run-off election

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Sierra Leone: Frontrunners head into run-off elections – as coalition government looks likely | The Sierra Leone Telegraph

On Tuesday, 27 March 2018, the people of Sierra Leone will do it all over again. They will be going out to vote in what was announced by the country’s Chief Electoral Commissioner – Mr Mohammed N’fa-Alie Conteh as a run-off election, to decide who will be the next president. After seven long days of nail biting suspense, voters in the country have finally been informed by the Election Commission that following the counting and recounting of ballots across the country – including the nullification of votes in polling stations where evidence of electoral malpractice was found, none of the 15 candidates has won the required 55% to form a government. The run-off is a two-horse race affair between the ruling APC candidate – Dr Samura Kamara who polled 42.7%, and the opposition SLPP candidate – Julius Maada Bio who received slightly better with 43.5%. Read More

Sierra Leone: Opposition ahead as run-off called | AFP

The election commission said Tuesday, after the country’s main opposition finished slightly ahead of the ruling party in the first round of voting. Opposition leader Julius Maada Bio, from the Sierra Leone People’s Party (SLPP), took 43.3 per cent of votes in the March 7 election, while Samura Kamara of the incumbent All Peoples Congress (APC) took 42.7 per cent, the commission said. Turnout appeared to be around 85 per cent of Sierra Leone’s 3.1 million voters. Read More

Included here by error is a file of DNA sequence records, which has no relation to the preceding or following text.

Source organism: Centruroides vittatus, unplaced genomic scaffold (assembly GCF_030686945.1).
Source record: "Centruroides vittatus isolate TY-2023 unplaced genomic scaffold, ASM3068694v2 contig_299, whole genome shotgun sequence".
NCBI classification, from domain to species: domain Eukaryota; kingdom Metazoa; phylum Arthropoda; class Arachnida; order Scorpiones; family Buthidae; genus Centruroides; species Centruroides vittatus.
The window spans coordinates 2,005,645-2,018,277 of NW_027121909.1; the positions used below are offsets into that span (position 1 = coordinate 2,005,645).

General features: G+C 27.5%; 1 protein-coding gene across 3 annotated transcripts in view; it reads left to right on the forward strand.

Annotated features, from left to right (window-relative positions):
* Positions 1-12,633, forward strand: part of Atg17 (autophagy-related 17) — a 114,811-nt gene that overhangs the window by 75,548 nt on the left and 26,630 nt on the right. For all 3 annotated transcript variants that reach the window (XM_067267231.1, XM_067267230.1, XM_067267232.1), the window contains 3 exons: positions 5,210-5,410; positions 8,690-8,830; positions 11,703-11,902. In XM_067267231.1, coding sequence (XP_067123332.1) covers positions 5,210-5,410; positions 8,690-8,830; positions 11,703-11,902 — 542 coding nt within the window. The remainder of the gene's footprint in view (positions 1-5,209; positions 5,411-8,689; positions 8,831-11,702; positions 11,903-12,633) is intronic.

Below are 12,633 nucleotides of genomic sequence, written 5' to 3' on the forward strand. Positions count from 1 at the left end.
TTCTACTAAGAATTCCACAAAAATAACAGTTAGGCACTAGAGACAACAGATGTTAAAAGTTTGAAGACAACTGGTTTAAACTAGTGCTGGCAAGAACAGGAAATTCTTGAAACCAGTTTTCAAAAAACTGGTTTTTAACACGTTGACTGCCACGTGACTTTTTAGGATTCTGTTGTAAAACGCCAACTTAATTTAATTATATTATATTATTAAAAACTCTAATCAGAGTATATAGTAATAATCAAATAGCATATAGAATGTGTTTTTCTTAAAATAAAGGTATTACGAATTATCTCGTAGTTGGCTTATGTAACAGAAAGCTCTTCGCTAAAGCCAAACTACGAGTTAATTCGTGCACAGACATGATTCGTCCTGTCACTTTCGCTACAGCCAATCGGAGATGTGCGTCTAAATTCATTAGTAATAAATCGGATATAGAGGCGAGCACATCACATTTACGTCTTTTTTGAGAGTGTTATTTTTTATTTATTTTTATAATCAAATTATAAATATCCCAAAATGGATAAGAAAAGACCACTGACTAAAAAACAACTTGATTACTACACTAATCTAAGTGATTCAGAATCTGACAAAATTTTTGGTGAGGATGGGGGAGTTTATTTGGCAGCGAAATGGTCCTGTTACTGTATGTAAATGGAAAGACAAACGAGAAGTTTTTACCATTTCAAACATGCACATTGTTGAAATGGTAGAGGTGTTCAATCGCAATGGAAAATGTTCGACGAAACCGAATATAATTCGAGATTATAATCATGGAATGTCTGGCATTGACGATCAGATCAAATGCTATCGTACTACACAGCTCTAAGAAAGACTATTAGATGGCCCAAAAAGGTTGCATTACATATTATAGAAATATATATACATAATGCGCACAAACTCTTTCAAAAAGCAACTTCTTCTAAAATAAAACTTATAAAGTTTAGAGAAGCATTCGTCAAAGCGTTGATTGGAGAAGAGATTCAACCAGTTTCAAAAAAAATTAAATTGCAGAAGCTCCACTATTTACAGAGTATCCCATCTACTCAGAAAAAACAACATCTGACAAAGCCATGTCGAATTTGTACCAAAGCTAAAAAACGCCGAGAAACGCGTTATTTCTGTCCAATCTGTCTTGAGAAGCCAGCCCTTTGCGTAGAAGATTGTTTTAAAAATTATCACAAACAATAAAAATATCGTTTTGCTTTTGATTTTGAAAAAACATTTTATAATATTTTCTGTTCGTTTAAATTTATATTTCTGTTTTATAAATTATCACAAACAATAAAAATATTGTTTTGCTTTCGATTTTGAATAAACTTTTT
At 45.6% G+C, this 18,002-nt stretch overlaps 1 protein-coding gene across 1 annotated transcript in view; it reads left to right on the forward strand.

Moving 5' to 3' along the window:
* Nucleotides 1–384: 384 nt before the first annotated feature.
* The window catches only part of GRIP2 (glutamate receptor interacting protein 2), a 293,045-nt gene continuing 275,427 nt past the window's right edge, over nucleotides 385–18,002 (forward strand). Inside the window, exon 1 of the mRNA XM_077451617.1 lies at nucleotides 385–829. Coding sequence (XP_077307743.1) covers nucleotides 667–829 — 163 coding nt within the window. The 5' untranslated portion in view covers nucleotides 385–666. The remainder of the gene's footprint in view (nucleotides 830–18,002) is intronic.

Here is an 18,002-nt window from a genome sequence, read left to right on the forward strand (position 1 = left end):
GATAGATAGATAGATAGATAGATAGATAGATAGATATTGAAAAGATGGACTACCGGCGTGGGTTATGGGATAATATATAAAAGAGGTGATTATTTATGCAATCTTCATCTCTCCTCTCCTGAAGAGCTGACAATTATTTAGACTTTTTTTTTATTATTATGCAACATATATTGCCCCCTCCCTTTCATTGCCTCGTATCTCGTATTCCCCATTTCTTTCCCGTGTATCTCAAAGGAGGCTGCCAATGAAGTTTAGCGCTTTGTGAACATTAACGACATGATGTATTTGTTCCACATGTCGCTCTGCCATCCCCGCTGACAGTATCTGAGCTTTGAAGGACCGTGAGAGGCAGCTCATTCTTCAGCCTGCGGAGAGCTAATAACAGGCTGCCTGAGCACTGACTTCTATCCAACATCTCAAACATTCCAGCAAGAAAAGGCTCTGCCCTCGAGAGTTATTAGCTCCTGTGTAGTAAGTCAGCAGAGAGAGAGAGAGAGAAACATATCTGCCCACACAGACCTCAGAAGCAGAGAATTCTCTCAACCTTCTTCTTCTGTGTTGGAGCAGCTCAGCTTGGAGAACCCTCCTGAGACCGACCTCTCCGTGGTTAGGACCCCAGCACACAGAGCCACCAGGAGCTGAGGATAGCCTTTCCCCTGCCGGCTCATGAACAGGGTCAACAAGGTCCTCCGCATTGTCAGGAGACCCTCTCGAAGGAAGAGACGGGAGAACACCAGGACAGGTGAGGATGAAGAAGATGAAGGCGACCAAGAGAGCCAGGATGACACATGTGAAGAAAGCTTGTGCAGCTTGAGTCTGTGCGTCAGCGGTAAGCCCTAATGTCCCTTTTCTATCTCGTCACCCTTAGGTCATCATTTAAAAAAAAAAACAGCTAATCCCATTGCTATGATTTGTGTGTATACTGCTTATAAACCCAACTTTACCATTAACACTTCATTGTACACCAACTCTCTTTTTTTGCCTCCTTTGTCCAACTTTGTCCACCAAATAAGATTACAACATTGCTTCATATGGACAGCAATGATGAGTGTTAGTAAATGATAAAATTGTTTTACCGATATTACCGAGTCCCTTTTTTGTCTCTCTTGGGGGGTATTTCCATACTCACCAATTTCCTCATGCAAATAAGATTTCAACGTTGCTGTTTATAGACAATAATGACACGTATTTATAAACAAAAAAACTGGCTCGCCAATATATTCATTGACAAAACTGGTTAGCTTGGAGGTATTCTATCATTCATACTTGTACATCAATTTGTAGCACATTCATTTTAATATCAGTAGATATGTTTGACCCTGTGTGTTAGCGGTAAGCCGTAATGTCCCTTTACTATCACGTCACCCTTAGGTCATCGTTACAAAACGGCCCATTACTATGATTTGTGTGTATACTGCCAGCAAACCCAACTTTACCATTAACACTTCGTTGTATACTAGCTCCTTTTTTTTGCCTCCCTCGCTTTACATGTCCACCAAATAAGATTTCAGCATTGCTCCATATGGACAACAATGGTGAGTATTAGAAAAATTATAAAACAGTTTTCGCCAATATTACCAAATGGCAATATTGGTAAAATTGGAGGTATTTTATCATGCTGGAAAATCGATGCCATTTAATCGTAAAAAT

Sierra Leone: Rivals clash as Sierra Leone poll runoff looms | AFP

Rival supporters clashed in Freetown on Saturday after early results from Sierre Leone’s presidential election indicated a runoff would be needed with no candidate set to secure the 55% required to win outright. With incumbent Ernest Bai Koroma standing down after two terms, his All Peoples Congress (APC) candidate Samura Kamara was just leading Julius Maada Bio of the main opposition Sierra Leone People’s Party (SLPP), based on 25% of returns from the National Electoral Commission (NEC). The NEC gave former foreign minister Kamara a near 45% share of the vote so far against 42% for former general Bio in Wednesday’s poll. Read More

Costa Rica: Election result: two rounds and two realities | The Tico Times